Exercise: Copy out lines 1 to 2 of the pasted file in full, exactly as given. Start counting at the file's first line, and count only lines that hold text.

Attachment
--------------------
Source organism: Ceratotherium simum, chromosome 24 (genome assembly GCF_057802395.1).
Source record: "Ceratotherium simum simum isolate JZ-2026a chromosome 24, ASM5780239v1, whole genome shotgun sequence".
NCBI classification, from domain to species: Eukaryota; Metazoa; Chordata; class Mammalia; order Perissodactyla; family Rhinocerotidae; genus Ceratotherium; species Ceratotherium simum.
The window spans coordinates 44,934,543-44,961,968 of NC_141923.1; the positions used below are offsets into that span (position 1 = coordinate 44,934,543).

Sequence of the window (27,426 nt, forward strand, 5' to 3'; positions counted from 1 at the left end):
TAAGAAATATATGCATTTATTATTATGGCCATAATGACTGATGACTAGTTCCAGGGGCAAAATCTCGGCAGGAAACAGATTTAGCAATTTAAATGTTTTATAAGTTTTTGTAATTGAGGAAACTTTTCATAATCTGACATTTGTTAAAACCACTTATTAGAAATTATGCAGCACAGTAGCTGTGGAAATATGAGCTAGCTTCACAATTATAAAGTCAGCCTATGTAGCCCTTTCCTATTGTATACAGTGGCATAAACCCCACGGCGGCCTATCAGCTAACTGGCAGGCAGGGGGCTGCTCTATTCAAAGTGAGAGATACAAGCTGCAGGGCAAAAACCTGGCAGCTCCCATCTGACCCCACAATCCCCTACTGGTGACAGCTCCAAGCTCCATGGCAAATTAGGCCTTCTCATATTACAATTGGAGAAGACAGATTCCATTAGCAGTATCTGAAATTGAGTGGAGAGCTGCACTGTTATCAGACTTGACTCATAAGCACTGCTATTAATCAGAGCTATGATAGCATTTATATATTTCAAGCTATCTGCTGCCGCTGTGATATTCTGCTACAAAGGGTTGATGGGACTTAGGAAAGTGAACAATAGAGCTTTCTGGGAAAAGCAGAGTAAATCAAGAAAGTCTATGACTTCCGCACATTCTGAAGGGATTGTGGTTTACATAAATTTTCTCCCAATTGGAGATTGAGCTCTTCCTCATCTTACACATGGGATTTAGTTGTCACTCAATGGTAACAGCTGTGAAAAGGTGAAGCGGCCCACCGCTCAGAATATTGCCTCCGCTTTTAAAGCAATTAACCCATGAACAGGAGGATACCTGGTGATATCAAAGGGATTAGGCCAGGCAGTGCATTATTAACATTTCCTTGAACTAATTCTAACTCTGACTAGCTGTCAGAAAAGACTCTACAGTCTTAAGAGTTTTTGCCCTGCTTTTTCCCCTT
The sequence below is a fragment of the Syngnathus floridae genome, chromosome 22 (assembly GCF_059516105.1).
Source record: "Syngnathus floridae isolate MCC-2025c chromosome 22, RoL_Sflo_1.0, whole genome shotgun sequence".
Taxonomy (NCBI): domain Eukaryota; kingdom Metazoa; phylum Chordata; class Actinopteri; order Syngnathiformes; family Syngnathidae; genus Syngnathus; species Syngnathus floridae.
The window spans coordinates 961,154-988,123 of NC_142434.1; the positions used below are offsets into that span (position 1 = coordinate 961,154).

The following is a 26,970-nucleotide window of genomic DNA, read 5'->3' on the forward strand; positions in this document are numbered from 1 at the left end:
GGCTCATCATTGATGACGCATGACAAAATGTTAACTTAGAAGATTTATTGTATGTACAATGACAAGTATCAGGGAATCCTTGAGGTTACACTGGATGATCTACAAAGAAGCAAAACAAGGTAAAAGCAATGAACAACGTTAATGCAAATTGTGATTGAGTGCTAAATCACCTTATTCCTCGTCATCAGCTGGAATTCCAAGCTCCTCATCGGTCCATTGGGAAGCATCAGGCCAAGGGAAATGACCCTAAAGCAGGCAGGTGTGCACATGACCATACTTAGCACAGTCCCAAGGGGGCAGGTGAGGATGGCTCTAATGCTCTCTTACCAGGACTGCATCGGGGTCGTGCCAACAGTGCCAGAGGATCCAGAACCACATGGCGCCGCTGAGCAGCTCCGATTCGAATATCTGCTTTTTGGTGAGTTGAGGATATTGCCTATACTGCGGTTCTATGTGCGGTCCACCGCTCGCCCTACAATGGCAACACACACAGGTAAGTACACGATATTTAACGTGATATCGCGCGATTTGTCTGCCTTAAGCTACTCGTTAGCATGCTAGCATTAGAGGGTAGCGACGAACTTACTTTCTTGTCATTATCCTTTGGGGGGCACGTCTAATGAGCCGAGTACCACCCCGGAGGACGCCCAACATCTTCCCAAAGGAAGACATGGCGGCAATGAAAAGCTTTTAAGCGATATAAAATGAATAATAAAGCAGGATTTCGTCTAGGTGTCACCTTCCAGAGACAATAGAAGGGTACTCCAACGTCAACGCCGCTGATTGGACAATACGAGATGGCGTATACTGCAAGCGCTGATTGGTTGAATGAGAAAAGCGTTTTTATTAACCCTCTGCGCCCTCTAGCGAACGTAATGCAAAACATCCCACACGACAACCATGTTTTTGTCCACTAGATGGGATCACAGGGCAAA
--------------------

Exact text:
Source organism: Ceratotherium simum, chromosome 24 (genome assembly GCF_057802395.1).
Source record: "Ceratotherium simum simum isolate JZ-2026a chromosome 24, ASM5780239v1, whole genome shotgun sequence".